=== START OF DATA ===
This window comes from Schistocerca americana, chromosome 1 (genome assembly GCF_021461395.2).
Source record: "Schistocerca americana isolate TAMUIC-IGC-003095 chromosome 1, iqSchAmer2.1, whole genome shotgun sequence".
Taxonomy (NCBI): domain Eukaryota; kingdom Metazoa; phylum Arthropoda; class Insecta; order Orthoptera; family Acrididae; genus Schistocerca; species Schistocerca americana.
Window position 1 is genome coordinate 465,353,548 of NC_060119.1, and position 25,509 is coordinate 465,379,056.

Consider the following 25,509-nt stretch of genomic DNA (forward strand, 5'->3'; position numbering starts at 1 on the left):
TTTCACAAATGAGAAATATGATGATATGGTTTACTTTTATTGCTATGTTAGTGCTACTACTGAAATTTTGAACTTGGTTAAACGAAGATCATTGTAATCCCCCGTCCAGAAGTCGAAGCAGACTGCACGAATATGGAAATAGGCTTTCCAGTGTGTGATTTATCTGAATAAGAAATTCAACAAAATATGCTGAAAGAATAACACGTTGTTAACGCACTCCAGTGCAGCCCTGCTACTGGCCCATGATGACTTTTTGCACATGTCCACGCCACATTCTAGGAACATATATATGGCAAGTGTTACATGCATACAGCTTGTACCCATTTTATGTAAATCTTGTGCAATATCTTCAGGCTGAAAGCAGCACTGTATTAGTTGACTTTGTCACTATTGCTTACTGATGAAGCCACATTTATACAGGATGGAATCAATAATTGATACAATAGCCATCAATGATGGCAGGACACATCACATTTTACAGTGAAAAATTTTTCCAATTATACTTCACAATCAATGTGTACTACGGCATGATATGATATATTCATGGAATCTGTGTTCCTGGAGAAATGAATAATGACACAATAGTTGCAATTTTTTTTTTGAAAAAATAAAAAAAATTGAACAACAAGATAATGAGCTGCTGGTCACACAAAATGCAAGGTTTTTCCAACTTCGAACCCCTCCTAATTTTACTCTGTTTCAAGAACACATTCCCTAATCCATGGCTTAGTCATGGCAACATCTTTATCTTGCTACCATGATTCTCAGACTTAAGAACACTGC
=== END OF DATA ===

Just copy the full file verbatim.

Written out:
This window comes from Schistocerca americana, chromosome 1 (genome assembly GCF_021461395.2).
Source record: "Schistocerca americana isolate TAMUIC-IGC-003095 chromosome 1, iqSchAmer2.1, whole genome shotgun sequence".
Taxonomy (NCBI): domain Eukaryota; kingdom Metazoa; phylum Arthropoda; class Insecta; order Orthoptera; family Acrididae; genus Schistocerca; species Schistocerca americana.
Window position 1 is genome coordinate 465,353,548 of NC_060119.1, and position 25,509 is coordinate 465,379,056.

Consider the following 25,509-nt stretch of genomic DNA (forward strand, 5'->3'; position numbering starts at 1 on the left):
TTTCACAAATGAGAAATATGATGATATGGTTTACTTTTATTGCTATGTTAGTGCTACTACTGAAATTTTGAACTTGGTTAAACGAAGATCATTGTAATCCCCCGTCCAGAAGTCGAAGCAGACTGCACGAATATGGAAATAGGCTTTCCAGTGTGTGATTTATCTGAATAAGAAATTCAACAAAATATGCTGAAAGAATAACACGTTGTTAACGCACTCCAGTGCAGCCCTGCTACTGGCCCATGATGACTTTTTGCACATGTCCACGCCACATTCTAGGAACATATATATGGCAAGTGTTACATGCATACAGCTTGTACCCATTTTATGTAAATCTTGTGCAATATCTTCAGGCTGAAAGCAGCACTGTATTAGTTGACTTTGTCACTATTGCTTACTGATGAAGCCACATTTATACAGGATGGAATCAATAATTGATACAATAGCCATCAATGATGGCAGGACACATCACATTTTACAGTGAAAAATTTTTCCAATTATACTTCACAATCAATGTGTACTACGGCATGATATGATATATTCATGGAATCTGTGTTCCTGGAGAAATGAATAATGACACAATAGTTGCAATTTTTTTTTTGAAAAAATAAAAAAAATTGAACAACAAGATAATGAGCTGCTGGTCACACAAAATGCAAGGTTTTTCCAACTTCGAACCCCTCCTAATTTTACTCTGTTTCAAGAACACATTCCCTAATCCATGGCTTAGTCATGGCAACATCTTTATCTTGCTACCATGATTCTCAGACTTAAGAACACTGC